Resume (cont.) The “References” section, if included, lists individuals who can and will give the applicant a positive recommendation. Each reference should include the person’s name, title, business name, address, phone number, fax number, and address. Current practice is to omit the reference section and write a statement at the end of the resume that reads “References available upon request.”
Resume (cont.) The resume should provide information related to the job you are seeking. Irrelevant information may draw attention away from your strengths. Keep the resume simple and limit it to one page if possible. The resume should be attractively formatted and completely free of errors.
Cover letter A personal business letter that accompanies a resume and introduces a person to the company. May indicate how the applicant became interested in this particular company Usually addresses a few strengths that qualify the applicant for the job Requests an interview
Application A company-provided form on which the job applicant supplies requested information to be used in making a hiring decision. With increased use of the Internet, applications are often completed online.
Reference letter A letter written by a former employer or business acquaintance describing an individual’s previous position, duties, job performance, and personal characteristics. It is wise to keep a portfolio of these letters that can be used even if you lose touch with previous employers.
The Interview Process: Create a Positive First Impression A good appearance has nothing to do with brand labels in clothing, beauty, good looks or sex appeal. A professional appearance looks fresh and clean, appropriately dressed, and appears poised and confident.
The Interview Process: Create a Positive First Impression (cont.) Dress in clothing that would be appropriate to wear to work if you are hired for the job. Executives wear business suits. White-collar workers wear dress clothes. Blue-collar workers sometimes wear dress clothes, but may wear work clothes or uniforms. Clothes must be neat, clean, and pressed. Shoes must be clean and shined. Trendy fashions may be appropriate for a job in the fashion industry. Otherwise, avoid extreme fashions, patterns that clash, and excessive jewelry, make-up, and cologne.
The Interview Process: Create a Positive First Impression (cont.) Attitude. Employers say a positive attitude separates the winners from the losers. Be alert, enthusiastic, and motivated to work. Look the interviewer straight in the eyes, give an honest smile, and ask questions. Don’t be afraid to say you want the job.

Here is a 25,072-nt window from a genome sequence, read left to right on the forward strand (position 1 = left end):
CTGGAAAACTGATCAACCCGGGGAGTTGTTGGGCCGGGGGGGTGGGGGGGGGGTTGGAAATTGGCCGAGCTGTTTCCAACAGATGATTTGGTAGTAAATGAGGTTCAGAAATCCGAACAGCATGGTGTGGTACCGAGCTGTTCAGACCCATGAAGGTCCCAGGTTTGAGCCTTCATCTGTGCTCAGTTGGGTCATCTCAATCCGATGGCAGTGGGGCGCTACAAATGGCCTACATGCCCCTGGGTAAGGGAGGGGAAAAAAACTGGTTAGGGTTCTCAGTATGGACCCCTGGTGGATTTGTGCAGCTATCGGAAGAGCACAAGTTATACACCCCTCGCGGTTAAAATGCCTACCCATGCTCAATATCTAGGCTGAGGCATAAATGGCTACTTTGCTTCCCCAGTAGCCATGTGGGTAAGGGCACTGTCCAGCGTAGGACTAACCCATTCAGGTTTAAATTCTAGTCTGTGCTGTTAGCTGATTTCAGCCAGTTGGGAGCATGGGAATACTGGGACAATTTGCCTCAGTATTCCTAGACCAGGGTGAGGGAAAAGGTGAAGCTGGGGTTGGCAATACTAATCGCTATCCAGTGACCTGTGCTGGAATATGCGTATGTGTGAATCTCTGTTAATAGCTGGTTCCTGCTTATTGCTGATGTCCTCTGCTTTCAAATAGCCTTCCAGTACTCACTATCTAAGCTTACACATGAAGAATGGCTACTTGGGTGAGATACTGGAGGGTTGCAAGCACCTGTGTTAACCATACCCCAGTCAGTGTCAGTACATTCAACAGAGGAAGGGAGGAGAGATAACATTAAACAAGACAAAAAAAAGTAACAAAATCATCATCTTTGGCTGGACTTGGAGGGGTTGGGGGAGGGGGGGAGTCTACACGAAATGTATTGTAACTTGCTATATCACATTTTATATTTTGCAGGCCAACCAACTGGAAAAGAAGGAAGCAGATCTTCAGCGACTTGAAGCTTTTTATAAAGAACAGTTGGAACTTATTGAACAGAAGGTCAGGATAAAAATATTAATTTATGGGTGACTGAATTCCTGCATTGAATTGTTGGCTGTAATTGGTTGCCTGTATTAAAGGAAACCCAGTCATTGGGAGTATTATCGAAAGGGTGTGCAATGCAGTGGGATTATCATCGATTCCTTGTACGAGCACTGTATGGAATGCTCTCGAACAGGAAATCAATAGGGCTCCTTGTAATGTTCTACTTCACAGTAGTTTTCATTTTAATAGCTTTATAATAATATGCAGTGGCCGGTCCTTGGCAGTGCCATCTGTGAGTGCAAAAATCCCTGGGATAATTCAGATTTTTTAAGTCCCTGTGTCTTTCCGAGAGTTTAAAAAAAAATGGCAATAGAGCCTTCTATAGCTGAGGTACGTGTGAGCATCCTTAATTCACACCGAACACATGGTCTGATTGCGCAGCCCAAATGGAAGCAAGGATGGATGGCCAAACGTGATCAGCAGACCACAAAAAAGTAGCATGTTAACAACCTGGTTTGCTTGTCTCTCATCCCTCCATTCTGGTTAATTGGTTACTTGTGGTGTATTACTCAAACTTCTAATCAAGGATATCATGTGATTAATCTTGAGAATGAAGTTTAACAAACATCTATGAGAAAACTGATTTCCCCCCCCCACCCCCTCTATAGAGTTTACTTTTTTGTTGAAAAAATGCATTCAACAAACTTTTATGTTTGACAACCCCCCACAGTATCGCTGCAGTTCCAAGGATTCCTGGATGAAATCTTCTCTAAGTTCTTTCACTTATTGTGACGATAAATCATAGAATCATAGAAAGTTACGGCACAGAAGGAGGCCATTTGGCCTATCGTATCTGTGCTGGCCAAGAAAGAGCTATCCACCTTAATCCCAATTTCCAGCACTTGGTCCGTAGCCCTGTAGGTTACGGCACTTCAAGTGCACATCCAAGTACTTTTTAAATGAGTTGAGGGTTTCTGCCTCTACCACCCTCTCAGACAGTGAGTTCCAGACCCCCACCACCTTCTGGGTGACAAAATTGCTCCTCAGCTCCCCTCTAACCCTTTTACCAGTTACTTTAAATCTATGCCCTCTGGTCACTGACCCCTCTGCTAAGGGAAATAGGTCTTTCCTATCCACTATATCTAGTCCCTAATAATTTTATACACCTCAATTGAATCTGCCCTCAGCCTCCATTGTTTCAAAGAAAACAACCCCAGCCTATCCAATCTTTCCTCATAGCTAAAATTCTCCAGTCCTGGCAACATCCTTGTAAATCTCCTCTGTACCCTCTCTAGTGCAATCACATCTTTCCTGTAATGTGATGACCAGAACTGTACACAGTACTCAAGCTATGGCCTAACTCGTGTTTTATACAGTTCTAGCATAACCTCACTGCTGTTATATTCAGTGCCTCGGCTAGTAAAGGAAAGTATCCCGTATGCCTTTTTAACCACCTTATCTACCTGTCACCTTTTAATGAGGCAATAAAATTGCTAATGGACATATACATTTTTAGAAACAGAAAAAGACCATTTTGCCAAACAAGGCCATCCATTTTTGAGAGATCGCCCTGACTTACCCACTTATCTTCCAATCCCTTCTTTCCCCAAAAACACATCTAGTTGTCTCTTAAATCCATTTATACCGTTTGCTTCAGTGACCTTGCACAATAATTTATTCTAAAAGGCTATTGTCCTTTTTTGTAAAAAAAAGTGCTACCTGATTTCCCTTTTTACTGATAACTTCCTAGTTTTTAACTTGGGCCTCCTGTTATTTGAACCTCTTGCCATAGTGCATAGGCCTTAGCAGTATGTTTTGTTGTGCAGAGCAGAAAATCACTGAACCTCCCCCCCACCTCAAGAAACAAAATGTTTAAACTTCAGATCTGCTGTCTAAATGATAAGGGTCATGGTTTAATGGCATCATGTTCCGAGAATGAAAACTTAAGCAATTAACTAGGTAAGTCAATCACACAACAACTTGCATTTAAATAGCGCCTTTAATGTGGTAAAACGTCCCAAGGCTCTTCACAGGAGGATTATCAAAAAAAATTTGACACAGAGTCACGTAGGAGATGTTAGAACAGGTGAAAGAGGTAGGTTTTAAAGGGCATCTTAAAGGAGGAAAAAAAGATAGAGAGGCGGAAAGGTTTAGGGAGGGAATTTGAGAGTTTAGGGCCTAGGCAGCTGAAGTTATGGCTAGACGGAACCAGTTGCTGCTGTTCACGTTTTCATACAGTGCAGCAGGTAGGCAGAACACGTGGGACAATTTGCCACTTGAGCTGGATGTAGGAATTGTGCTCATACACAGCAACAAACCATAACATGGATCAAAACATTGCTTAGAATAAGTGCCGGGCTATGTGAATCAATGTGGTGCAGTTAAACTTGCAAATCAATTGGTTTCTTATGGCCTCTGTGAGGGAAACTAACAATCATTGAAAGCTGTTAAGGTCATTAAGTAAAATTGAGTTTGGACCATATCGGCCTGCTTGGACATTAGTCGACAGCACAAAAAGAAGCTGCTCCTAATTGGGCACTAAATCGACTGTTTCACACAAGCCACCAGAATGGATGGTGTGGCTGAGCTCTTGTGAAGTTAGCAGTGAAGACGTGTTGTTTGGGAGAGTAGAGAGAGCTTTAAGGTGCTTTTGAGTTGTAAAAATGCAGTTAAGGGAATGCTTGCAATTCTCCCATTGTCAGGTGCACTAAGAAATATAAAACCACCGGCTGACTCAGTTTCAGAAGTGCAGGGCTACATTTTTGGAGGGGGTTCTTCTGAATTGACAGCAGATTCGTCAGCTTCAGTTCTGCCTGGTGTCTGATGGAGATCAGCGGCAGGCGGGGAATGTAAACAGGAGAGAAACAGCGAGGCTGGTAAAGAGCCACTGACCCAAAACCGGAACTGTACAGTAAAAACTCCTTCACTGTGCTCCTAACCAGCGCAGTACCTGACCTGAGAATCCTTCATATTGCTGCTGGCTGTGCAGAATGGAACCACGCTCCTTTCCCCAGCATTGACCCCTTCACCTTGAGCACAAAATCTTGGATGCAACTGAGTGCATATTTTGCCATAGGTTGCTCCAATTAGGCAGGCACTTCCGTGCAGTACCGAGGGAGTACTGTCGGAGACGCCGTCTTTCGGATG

The Interview Process: Advance preparation Plan ahead of time for what you will wear. Make your arrangements to arrive at the location 10 minutes early. Study the company so you can be knowledgeable.
The Interview Process: Advance preparation (cont.) Think about your answers to questions the interviewer may ask you. Why do you want this job? Why are you leaving your current job? What do you have to offer this company?
The Interview Process: Advance preparation (cont.) Think about questions you will want to ask the interviewer. What opportunities for advancement does the job offer? Who would be your immediate supervisor? What is his/her management style? Ask questions about the job, but refrain from asking about salary and vacation.
The Interview Process: Advance preparation (cont.) Practice for the interview. Have a friend or parent practice with you in the interviewing process. Practice giving a firm businesslike handshake. A handshake should begin as well as end the interview. Practice answering sample interview questions. Think of ways to sell yourself. Remember that projecting your positive attitude is the key.
The Follow-Up Process Thank-you Notes Thank-you notes should be used with all of your contacts, not just following an interview. Never take someone’s good nature for granted. It is important to thank the interviewer for his/her time and for considering your application. Always send a thank-you note within a couple of days after your interview.
The Follow-Up Process Phone Calls Follow up after sending a resume. Call to confirm that your resume has been received and to determine if you can schedule an interview. This implies you are serious about wanting to work for the company. Follow up after the interview. If the interviewer indicates a decision will be made within a week, then call after one week and ask if that decision has been made. This demonstrates assertiveness.
Resigning from a Job GGGGive the current employer at least two weeks notice. For executive level jobs, a longer notice might be required.
Resigning from a Job (Cont.) WWWWrite a resignation letter politely announcing your intention to leave the job. SSSState your resignation. MMMMention your acceptance of another position or other reasons for your decision to leave if that is appropriate. IIIInclude the date of your last day of employment. TTTThank the employer for the opportunity to work for his/her organization.
Resigning from a Job (Cont.) MMMMake an appointment and personally deliver the resignation letter.